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The House and Senate have not yet flipped but a Republican-controlled House is likely


Maybe one big feature of the election results so far is what has not changed, even though it seemed possible that it might. Kathy Hochul will remain governor of New York state, for example, despite a stiff challenge. Kevin Stitt will remain governor of Oklahoma despite an unusually tough challenge from the Democratic side. Troy (ph) Evers will remain - Trey (ph) Evers will remain the governor of Wisconsin - Tony Evers. There we go. Tony Evers will remain governor of Wisconsin despite a challenge there. The House and Senate yet could flip from Democratic to Republican control, but that has not yet happened. We're waiting on the results of some races, and both seem unusually close at this time.

Let's talk through the results now with NPR's Don Gonyea and Domenico Montanaro. Welcome back to both of you.



INSKEEP: And, Domenico, how is the race continuing to shape up here as we learn more results?

MONTANARO: Well, on the Senate side, which is obviously closely contested and closely watched, Democrats have the advantage right now with their one pickup that they had in Pennsylvania. Right now Republicans are in the lead in Nevada. Only 72% of the vote in there as well. So if that were to - they were to sort of cancel each other out, then we'd be looking at Arizona, where Mark Kelly, the incumbent Democrat, is leading right now, but still, less than two-thirds of the vote in. And we're going to be looking at Georgia, which doesn't look like anyone's going to get to 50%. Raphael Warnock is in the lead there, but there's a threshold for 50% to avoid a runoff. If they do not avoid a runoff, then we'd be looking at a runoff on December 6, a month from now, which could very well decide who controls the Senate.

In the House, Republicans had an underwhelming night. Right now, according to just looking at my calculations and consulting with the Associated Press, it looks like Republicans are on track for something like seven pickups in the House, with a ceiling of about 12, which is a very slim majority for a future Republican majority.

INSKEEP: Yeah. Now, I don't want to undersell this. If Republicans get control, that is a huge change - a huge change in setting the agenda, a huge change in who has a committee chairmanship, a huge change in who has subpoena power. But it nevertheless is a lot less than Republicans were hoping for today. And, Don Gonyea, I'm noting that there's a result now from Michigan. Jocelyn Benson, the secretary of state, has defeated someone who denied the 2020 election results, who rejected Donald Trump's defeat in 2020, which I think symbolizes a rather disappointing night for people supporting Donald Trump.

GONYEA: Absolutely. Donald Trump had some big endorsements in Michigan. He lost the governor's race there as well, having endorsed Tudor Dixon after, admittedly, a Republican primary that was kind of a mess, with the front-runner being tossed off the ballot because of a problem with tons and tons and tons of duplicate signatures on their petitions. So - but Donald Trump endorsed Tudor Dixon. And she had been closing in the polls, but Gretchen Whitmer has really, you know, become a national figure over the past several years as governor of the state of Michigan, and you could see her bringing all of her political talent...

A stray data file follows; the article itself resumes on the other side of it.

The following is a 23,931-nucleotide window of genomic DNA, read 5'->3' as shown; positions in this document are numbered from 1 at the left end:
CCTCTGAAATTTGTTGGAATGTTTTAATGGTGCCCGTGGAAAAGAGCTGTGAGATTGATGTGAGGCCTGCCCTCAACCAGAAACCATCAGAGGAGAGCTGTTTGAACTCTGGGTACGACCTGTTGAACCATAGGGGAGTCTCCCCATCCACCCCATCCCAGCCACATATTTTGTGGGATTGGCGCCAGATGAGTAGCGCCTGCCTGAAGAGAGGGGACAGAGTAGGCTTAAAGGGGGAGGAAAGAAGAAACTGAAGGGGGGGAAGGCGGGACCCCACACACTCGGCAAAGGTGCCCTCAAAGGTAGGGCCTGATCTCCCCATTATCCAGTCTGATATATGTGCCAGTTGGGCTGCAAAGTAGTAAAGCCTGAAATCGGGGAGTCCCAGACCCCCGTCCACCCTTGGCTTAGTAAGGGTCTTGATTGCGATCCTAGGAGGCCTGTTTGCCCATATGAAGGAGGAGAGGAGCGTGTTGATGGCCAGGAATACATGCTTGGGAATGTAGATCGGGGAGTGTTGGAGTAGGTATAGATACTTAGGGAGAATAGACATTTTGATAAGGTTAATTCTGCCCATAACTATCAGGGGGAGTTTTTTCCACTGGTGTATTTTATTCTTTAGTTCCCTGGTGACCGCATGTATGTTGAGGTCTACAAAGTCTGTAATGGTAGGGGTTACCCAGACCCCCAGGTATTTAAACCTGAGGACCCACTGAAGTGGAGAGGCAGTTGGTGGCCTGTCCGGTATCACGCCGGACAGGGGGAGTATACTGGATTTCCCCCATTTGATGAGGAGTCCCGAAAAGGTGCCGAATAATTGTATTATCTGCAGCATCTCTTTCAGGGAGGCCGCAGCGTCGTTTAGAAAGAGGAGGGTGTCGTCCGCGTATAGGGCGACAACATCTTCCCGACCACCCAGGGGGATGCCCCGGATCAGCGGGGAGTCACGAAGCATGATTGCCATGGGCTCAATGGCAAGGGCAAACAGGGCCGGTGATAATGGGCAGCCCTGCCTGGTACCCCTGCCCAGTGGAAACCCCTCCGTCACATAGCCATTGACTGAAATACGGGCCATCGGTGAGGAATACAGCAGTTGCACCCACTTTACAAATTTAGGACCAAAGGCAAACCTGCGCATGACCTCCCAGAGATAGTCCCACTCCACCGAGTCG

GONYEA: ...And all forces to bear to win that. And on the ticket with her, Jocelyn Benson, who has, you know, been running the election, and she gets a win, too. Transcript provided by NPR, Copyright NPR.

NPR transcripts are created on a rush deadline by an NPR contractor. This text may not be in its final form and may be updated or revised in the future. Accuracy and availability may vary. The authoritative record of NPR’s programming is the audio record.

Steve Inskeep is a host of NPR's Morning Edition, as well as NPR's morning news podcast Up First.
You're most likely to find NPR's Don Gonyea on the road, in some battleground state looking for voters to sit with him at the local lunch spot, the VFW or union hall, at a campaign rally, or at their kitchen tables to tell him what's on their minds. Through countless such conversations over the course of the year, he gets a ground-level view of American elections. Gonyea is NPR's National Political Correspondent, a position he has held since 2010. His reports can be heard on all NPR News programs and at To hear his sound-rich stories is akin to riding in the passenger seat of his rental car, traveling through Iowa or South Carolina or Michigan or wherever, right along with him.
Domenico Montanaro is NPR's senior political editor/correspondent. Based in Washington, D.C., his work appears on air and online delivering analysis of the political climate in Washington and campaigns. He also helps edit political coverage.